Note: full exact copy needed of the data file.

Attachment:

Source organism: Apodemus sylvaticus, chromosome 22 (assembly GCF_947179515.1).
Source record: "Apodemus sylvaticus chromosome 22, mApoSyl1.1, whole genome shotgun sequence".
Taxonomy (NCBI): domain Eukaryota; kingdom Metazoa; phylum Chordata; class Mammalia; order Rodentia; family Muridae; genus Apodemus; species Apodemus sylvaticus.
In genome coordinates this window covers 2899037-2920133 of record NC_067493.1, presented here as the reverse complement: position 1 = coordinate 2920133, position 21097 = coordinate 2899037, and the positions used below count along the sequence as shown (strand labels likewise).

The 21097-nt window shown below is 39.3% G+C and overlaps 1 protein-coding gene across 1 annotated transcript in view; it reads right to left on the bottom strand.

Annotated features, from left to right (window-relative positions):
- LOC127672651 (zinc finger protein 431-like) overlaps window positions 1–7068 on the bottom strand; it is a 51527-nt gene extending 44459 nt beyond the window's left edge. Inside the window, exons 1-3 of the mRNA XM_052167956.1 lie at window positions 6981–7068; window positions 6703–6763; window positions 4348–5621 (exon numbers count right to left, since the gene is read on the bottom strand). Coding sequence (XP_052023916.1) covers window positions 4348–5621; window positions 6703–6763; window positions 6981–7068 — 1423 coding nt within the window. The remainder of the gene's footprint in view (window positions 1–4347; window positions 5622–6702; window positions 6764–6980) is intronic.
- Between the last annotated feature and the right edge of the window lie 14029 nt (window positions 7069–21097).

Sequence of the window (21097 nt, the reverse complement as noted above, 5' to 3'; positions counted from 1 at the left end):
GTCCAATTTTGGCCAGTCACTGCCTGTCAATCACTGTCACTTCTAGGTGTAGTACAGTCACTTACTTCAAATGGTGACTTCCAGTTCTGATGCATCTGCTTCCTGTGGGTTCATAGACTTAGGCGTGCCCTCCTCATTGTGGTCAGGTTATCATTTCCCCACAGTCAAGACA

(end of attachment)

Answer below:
Source organism: Apodemus sylvaticus, chromosome 22 (assembly GCF_947179515.1).
Source record: "Apodemus sylvaticus chromosome 22, mApoSyl1.1, whole genome shotgun sequence".
Taxonomy (NCBI): domain Eukaryota; kingdom Metazoa; phylum Chordata; class Mammalia; order Rodentia; family Muridae; genus Apodemus; species Apodemus sylvaticus.
In genome coordinates this window covers 2899037-2920133 of record NC_067493.1, presented here as the reverse complement: position 1 = coordinate 2920133, position 21097 = coordinate 2899037, and the positions used below count along the sequence as shown (strand labels likewise).

The 21097-nt window shown below is 39.3% G+C and overlaps 1 protein-coding gene across 1 annotated transcript in view; it reads right to left on the bottom strand.

Annotated features, from left to right (window-relative positions):
- LOC127672651 (zinc finger protein 431-like) overlaps window positions 1–7068 on the bottom strand; it is a 51527-nt gene extending 44459 nt beyond the window's left edge. Inside the window, exons 1-3 of the mRNA XM_052167956.1 lie at window positions 6981–7068; window positions 6703–6763; window positions 4348–5621 (exon numbers count right to left, since the gene is read on the bottom strand). Coding sequence (XP_052023916.1) covers window positions 4348–5621; window positions 6703–6763; window positions 6981–7068 — 1423 coding nt within the window. The remainder of the gene's footprint in view (window positions 1–4347; window positions 5622–6702; window positions 6764–6980) is intronic.
- Between the last annotated feature and the right edge of the window lie 14029 nt (window positions 7069–21097).

Sequence of the window (21097 nt, the reverse complement as noted above, 5' to 3'; positions counted from 1 at the left end):
GTCCAATTTTGGCCAGTCACTGCCTGTCAATCACTGTCACTTCTAGGTGTAGTACAGTCACTTACTTCAAATGGTGACTTCCAGTTCTGATGCATCTGCTTCCTGTGGGTTCATAGACTTAGGCGTGCCCTCCTCATTGTGGTCAGGTTATCATTTCCCCACAGTCAAGACA